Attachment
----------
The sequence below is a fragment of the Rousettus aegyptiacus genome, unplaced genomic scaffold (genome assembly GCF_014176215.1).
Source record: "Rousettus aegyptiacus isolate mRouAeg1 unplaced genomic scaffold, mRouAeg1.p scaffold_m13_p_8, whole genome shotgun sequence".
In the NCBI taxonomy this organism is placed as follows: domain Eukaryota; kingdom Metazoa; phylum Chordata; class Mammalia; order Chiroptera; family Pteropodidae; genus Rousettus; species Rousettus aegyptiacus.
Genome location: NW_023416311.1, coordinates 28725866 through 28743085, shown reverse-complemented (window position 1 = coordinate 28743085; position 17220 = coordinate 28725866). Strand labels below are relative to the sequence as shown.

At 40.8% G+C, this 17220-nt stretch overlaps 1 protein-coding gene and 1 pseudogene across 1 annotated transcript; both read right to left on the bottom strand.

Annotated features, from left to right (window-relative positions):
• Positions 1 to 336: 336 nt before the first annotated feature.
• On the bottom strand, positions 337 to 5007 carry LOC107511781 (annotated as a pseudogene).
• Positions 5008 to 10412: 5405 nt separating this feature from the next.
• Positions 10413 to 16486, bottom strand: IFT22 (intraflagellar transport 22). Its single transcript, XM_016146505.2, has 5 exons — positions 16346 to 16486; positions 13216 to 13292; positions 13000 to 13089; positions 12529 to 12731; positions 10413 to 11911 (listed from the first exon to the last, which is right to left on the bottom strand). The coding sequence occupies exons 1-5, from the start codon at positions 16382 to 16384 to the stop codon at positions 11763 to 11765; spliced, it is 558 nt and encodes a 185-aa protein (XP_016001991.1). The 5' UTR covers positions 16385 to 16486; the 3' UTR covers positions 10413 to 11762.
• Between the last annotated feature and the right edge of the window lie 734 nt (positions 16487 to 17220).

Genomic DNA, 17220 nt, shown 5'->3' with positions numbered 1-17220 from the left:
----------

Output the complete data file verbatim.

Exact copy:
The sequence below is a fragment of the Rousettus aegyptiacus genome, unplaced genomic scaffold (genome assembly GCF_014176215.1).
Source record: "Rousettus aegyptiacus isolate mRouAeg1 unplaced genomic scaffold, mRouAeg1.p scaffold_m13_p_8, whole genome shotgun sequence".
In the NCBI taxonomy this organism is placed as follows: domain Eukaryota; kingdom Metazoa; phylum Chordata; class Mammalia; order Chiroptera; family Pteropodidae; genus Rousettus; species Rousettus aegyptiacus.
Genome location: NW_023416311.1, coordinates 28725866 through 28743085, shown reverse-complemented (window position 1 = coordinate 28743085; position 17220 = coordinate 28725866). Strand labels below are relative to the sequence as shown.

At 40.8% G+C, this 17220-nt stretch overlaps 1 protein-coding gene and 1 pseudogene across 1 annotated transcript; both read right to left on the bottom strand.

Annotated features, from left to right (window-relative positions):
• Positions 1 to 336: 336 nt before the first annotated feature.
• On the bottom strand, positions 337 to 5007 carry LOC107511781 (annotated as a pseudogene).
• Positions 5008 to 10412: 5405 nt separating this feature from the next.
• Positions 10413 to 16486, bottom strand: IFT22 (intraflagellar transport 22). Its single transcript, XM_016146505.2, has 5 exons — positions 16346 to 16486; positions 13216 to 13292; positions 13000 to 13089; positions 12529 to 12731; positions 10413 to 11911 (listed from the first exon to the last, which is right to left on the bottom strand). The coding sequence occupies exons 1-5, from the start codon at positions 16382 to 16384 to the stop codon at positions 11763 to 11765; spliced, it is 558 nt and encodes a 185-aa protein (XP_016001991.1). The 5' UTR covers positions 16385 to 16486; the 3' UTR covers positions 10413 to 11762.
• Between the last annotated feature and the right edge of the window lie 734 nt (positions 16487 to 17220).

Genomic DNA, 17220 nt, shown 5'->3' with positions numbered 1-17220 from the left: